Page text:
Inventor of the First Photograph
Daguerre was born on November 18, 1789, in Cormeilles, France. His elementary schooling was disrupted by the French Revolution, as political upheaval caused a shortage of funds for public education. His talent for drawing became apparent at an early age; it led him to an apprenticeship with an architect at age 13, however, he was more interested in painting landscapes and portraits, and he moved to Paris in 1804 to become an artist.
After studying under a stage designer, Daguerre began painting landscapes in 1807 but received no encouragement from art critics for his work. Turning to the theater, he obtained a design post at the Théatre Ambigu Comique, where his innovative use of color and light was admired.
In 1822 Daguerre introduced the Diorama, a technique in which sets were painted on large translucent linen screens and light was shone through them to create illusions of depth and movement. The basic sketches for the Diorama were often made using a camera obscura, a box with a small lens at one end and a screen at the other, and Daguerre began investigating ways to capture and fix cameraobscura images to increase the efficiency of the work.
Daguerre met French inventor Joseph Nicéphore Niépce, who was developing the science of photography, in 1826. They formed a partnership in 1830 and conducted experiments aimed at fixing an image on a surface treated with lightsensitive chemicals.
Niépce died in 1833, but Daguerre continued his work with great success: using silver salts he found that mercury vapor could develop an image on a copper plate coated with silver iodide. Developing the image, dubbed a “daguerreotype,” took only 20 minutes, while Niépce’s process had taken eight hours and produced a fainter image.
The French government gave Daguerre a lifetime pension in exchange for the rights to the invention; the daguerreotype was introduced to the public in 1839.
Daguerre retired in 1840 and died on July 10, 1851, in BrysurMarne, France.
Louis Daguerre’s Legacy
The technology behind Daguerre’s invention, soon called a “photograph,” was rapidly improved and formed the basis for the various applications of modern photography.
Daguerre’s photographic process had several flaws. The equipment was bulky and exposure required 10 to 15 minutes in strong sunlight; the image was laterally reversed, and it could not be replicated. In 1840 exposure time was reduced by adding silver bromide to the silver iodide coating, and in 1841 it was further reduced by the addition of an improved camera lens. In the 1840s photography studios opened in Europe and North America.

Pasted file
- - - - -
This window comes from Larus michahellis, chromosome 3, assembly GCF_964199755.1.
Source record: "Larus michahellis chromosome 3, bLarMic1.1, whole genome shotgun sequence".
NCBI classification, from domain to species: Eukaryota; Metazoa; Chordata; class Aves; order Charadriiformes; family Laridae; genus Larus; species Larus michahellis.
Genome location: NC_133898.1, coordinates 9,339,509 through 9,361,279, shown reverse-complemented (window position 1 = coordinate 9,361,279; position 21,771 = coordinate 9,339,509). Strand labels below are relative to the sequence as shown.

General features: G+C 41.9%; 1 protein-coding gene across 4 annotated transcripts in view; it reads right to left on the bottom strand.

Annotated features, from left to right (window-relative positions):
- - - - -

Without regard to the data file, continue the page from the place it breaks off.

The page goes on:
In 1841 the photographic negative was introduced by English inventor William Talbot. The negative, in which light and dark regions of the image were reversed, could be used to produce multiple copies of the original; it also solved the problem of lateral reversal. Negatives led to the first books illustrated with photographs.
American chemist John Draper, a pioneer of scientific photography, produced a photograph of the moon in 1840. To illustrate a book on physiology published in 1850, he made the first microphotographs, photographs requiring a magnifying instrument for proper viewing.
In 1851 English inventor Frederick Archer devised a photographic process involving collodion (a solution of nitrocellulose in ether) that was more sensitive than previous solutions and reduced exposure time to between two and 20 seconds.
The photographic dry plate made its debut in 1871. While experimenting with photographic solutions, English chemist Joseph Swan found that heat increased their sensitivity. Even drying the solutions on the plates produced better images, and the resulting dry plates were easier to use.
American inventor GEORGE EASTMAN made photography portable and popular with the introduction of flexible film and the small Kodak camera in 1888. Twentiethcentury technology advanced to include movies, color film, Polaroid “instant” prints, three dimensional holograms, and many sophisticated cameras and specialized film.
Louis Daguerre – 1789-1851